Most stocks are mediocre. They won't produce market-beating returns, but they also won't lead you on an ulcer-inducing roller-coaster ride that ultimately wipes out a portion of your hard-earned cash. One way to produce above-average returns is to pick exceptional stocks that outperform the market. Another is to avoid the truly terrible stocks masquerading as solid investments. Being able to minimize mistakes is a skill that will pay dividends over the long run.
A social media train wreck
Twitter provides a genuinely useful service, one that over 300 million people around the world use each month. The problem is that popular services aren't automatically great businesses. Twitter's business model, monetizing its free service by selling advertisements, is a common one, but it's hard to get right. Alphabet's Google and Facebook are the gold standard, with both companies producing incredible profits. But other companies, such as Yelp and Pandora, are chronically unprofitable despite massive user bases.
Twitter falls into the second category. The company is growing its revenue quickly, but it's also generating staggering losses along the way. Twitter produced $2.22 billion of revenue in 2015, up 58% compared to 2014, but it posted a GAAP net loss of $578 million. Heavy spending on R&D and sales, as well as about $100 million in interest payments, drove down the company's profitability.
I warned investors about Twitter last year, calling the stock a disaster waiting to happen. Shares have since tumbled 70%, wiping out more than $20 billion of market capitalization.
Even following this crash, Twitter is still valued at more than $10 billion, a little less than five times sales. That's a steep multiple for a company that has never turned a profit and doesn't appear to have much of a plan to turn things around. The user base is barely growing, and executives have been fleeing the company, forcing Twitter to hand out additional stock and cash bonuses in a desperate attempt to retain talent. Can Twitter eventually turn things around? Maybe. But the odds are not in the company's favor.
A former cybersecurity darling
Cybersecurity has been hot lately, with news of breaches and hacks becoming commonplace. So hot, in fact, that many cybersecurity stocks were trading at nosebleed valuations not too long ago. FireEye was valued at over $11 billion soon after its initial public offering in late 2013, despite sales of just $162 million and a net loss of $121 million during that year. The company has grown sales at a torrid pace since then, but the losses have grown as well. In 2015, FireEye posted a net loss of $539 million on revenue of $623 million.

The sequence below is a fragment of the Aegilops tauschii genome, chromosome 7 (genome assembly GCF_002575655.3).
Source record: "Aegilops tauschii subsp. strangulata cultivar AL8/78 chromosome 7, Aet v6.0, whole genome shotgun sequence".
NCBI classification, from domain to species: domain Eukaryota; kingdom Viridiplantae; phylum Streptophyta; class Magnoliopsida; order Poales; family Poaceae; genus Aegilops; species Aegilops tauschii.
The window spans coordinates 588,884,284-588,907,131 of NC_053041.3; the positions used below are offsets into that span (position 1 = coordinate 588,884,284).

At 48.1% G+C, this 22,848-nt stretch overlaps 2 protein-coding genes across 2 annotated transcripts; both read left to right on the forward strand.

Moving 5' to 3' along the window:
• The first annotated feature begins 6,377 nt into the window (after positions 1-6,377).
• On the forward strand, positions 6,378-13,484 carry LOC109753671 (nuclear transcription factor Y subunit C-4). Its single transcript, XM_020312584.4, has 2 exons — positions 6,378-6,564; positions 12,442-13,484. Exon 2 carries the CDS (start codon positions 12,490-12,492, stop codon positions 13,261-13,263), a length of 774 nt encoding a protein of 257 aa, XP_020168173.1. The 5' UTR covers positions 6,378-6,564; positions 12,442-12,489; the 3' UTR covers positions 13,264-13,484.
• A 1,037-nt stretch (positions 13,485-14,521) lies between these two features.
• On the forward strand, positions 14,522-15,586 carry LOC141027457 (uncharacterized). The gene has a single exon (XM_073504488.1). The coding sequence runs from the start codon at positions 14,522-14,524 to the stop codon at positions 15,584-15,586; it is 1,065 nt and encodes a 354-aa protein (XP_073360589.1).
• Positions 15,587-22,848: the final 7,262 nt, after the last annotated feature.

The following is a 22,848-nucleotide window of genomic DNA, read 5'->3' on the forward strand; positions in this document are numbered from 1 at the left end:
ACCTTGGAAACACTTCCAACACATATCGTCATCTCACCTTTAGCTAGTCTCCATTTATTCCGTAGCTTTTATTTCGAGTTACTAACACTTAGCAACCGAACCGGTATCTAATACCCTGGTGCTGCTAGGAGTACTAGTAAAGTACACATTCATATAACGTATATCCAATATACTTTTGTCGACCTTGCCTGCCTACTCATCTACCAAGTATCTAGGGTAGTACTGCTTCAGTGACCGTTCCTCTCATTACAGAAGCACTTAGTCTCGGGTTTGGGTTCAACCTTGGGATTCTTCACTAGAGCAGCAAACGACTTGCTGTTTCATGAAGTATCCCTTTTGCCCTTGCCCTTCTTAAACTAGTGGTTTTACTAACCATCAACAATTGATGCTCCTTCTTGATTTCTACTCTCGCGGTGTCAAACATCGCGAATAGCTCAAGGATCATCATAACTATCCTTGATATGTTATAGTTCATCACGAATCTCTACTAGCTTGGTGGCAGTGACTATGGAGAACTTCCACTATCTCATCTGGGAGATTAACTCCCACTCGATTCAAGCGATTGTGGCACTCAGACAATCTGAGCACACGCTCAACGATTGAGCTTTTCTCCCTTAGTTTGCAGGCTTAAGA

This rapid revenue growth hasn't been enough for investors. The stock has crashed since peaking in early 2014, losing more than 80% of its value.
As a rule, I'm automatically skeptical of companies that have never produced real profits. The argument that some companies "are growing too fast to be profitable" will get you in a lot of trouble, FireEye being a prime example. FireEye still trades at something like 4.5 times sales, a price that should be hard to swallow given the company's abysmal profitability. I would stay away.
Losing money in the cloud
Enterprise cloud storage company Box has had a rough time since it went public in early 2015. The stock is down nearly 50% from its post-IPO high, despite rapid growth and a slew of major partnerships with companies like IBM and Microsoft.
Box is a provider of cloud storage, which is basically a commodity at this point. Box's strategy involves building specialized solutions for specific industries and allowing developers to integrate Box's services into their own applications. CEO Aaron Levie predicted last year that Box would soon be known as a platform company rather than a cloud storage company.
The strategy makes sense, but the company is spending heavily on growth. It generated $303 million of revenue during 2015, up 40% year over year, but it posted a net loss of $203 million. Free cash flow has also been consistently negative, driving down the company's cash balance. Box had just $193 million of cash at the end of 2015, down from $330 million at the end of 2014. Given its rate of cash burn, Box may need to raise more cash at some point in the near future.
Box may very well succeed in the long run, but the company has yet to prove that its business model works. Its core product is a commodity, and while it has managed to snag some major clients, including General Electric and Procter & Gamble, I'm not convinced Box will ever turn a meaningful profit. What it is trying to do is hard, and that makes the odds of success extremely low. Trading for around five times sales, the stock looks extremely risky. Keep your distance.